1. Gunhilda (Sigrid "the Haughty"), Queen of Svithjod, b. ca. 965 in Poznan, Poznan, Poland, m. Erik VIII "the Victorious" Bjornsson, ca. 973, div. bef. 993, m. Sven I "Forkbeard" King of Denmark, 998 in Denmark, d. aft. 2 February 1014
  2. Boleslaw Chrobry (Boleslaus "the Brave"), b. 967 in Poland, m. Emnilda, m. Oda (2), m. Thyra Haraldsdatter, d. 17 June 1025 in Poland, He became the first crowned King of Poland, 992 in Poland
  3. Wladiwoj, Prince of Poland, b. ca. 972 in Poznan, Poznan, Poland, d. January 1003

Ziemomysl, Prince of the Polanians, b. ca. 892 in Poznan, Poznan, Poland, d. bef. 964

Father: Leszek IV, Prince of the Polanians, b. ca. 865 in Poznan, Poznan, Poland, d. 921

Children:

  1. Czcibor Ziemomyslovich, b. ca. 928 in Poznan, Poznan, Poland, d. aft. 24 June 972
  2. Prokuj, Prince of Poland, b. ca. 933 in Poznan, Poznan, Poland, d. aft. 994
  3. Mieszko I, Prince of the Polanians, b. 935 in Poznan, Poznan, Poland, m. Dubravka the Czech, 965, m. Oda von Haldensleben, 978, d. 25 May 992 in Poznan, Poznan, Poland, buried aft. 25 May 992 in Cathedral of St. Peter and St. Paul, Poznan, Poland
  4. Adelajda "the White", b. ca. 940 in Poznan, Poznan, Poland, d. 997 in Hungary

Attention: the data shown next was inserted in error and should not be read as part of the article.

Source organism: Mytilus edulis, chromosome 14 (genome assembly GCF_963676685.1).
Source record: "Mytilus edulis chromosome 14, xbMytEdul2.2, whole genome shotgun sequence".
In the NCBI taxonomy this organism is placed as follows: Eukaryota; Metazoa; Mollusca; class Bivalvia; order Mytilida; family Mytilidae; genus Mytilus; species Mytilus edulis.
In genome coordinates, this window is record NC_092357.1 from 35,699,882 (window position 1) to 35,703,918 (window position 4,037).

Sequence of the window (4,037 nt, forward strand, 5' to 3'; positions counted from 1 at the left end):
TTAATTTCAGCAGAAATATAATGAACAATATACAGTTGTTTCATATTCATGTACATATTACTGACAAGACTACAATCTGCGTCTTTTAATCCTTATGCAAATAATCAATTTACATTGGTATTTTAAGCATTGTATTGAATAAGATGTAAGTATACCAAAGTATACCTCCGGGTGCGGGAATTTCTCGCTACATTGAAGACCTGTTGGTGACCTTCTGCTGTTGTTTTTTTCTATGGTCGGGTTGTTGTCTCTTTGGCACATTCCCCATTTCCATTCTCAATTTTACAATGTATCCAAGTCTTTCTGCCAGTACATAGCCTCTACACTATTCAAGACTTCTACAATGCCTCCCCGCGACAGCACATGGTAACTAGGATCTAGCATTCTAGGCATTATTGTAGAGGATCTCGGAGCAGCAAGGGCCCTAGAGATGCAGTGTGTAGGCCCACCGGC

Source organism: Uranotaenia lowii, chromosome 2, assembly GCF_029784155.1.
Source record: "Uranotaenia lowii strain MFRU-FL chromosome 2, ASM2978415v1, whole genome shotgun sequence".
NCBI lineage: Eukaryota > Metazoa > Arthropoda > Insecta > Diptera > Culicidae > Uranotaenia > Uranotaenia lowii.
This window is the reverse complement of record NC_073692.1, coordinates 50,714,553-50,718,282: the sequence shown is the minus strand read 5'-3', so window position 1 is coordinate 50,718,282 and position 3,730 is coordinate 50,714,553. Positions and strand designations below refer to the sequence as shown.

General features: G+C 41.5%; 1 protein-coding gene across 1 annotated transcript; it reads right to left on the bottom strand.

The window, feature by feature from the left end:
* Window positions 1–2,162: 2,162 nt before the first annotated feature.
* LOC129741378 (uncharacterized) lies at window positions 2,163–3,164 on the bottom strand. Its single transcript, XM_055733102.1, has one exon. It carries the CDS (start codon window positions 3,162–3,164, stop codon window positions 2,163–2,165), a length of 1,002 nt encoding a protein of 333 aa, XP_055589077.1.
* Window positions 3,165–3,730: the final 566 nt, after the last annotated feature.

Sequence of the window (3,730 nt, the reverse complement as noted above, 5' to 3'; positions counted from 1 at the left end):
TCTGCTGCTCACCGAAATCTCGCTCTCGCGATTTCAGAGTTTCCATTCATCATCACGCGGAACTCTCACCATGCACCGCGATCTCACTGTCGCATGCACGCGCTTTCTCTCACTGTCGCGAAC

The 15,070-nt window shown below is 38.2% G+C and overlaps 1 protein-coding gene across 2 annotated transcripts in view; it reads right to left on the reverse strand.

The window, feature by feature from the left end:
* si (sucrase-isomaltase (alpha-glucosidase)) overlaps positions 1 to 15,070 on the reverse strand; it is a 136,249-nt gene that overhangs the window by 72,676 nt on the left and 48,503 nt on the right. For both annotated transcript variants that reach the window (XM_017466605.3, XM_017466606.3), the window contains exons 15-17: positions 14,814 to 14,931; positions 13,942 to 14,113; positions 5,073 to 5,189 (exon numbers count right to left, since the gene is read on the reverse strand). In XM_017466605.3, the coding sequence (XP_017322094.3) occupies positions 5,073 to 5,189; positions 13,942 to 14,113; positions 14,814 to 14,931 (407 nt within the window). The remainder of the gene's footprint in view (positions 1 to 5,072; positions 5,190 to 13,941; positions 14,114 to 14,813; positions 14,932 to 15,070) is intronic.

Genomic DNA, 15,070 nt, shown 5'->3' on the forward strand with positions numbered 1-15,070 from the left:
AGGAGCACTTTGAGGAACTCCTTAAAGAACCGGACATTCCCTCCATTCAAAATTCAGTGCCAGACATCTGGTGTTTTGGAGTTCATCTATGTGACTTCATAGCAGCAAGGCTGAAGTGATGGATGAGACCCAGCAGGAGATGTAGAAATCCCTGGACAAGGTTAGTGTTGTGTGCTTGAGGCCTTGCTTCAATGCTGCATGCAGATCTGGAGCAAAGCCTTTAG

Leszek IV, Prince of the Polanians, b. ca. 865 in Poznan, Poznan, Poland, d. 921

Father: Ziemowit, Prince of the Polanians, b. ca. 835 in Poznan, Poznan, Poland, d. 892

Children:

  1. Ziemomysl, Prince of the Polanians, b. ca. 892 in Poznan, Poznan, Poland, d. bef. 964

Ziemowit, Prince of the Polanians, b. ca. 835 in Poznan, Poznan, Poland, d. 892

Father: Chosciszko, Duke of the Polanians, b. ca. 813 in Poznan, Poznan, Poland
Some claim his father is Piast, who created the first Polish dynasty in the ninth century. Piast was of the Polani family; Polani means "field people."

Children:

  1. Leszek IV, Prince of the Polanians, b. ca. 865 in Poznan, Poznan, Poland, d. 921

Chosciszko, Duke of the Polanians, b. ca. 813 in Poznan, Poznan, Poland

Children:

  1. Ziemowit, Prince of the Polanians, b. ca. 835 in Poznan, Poznan, Poland, d. 892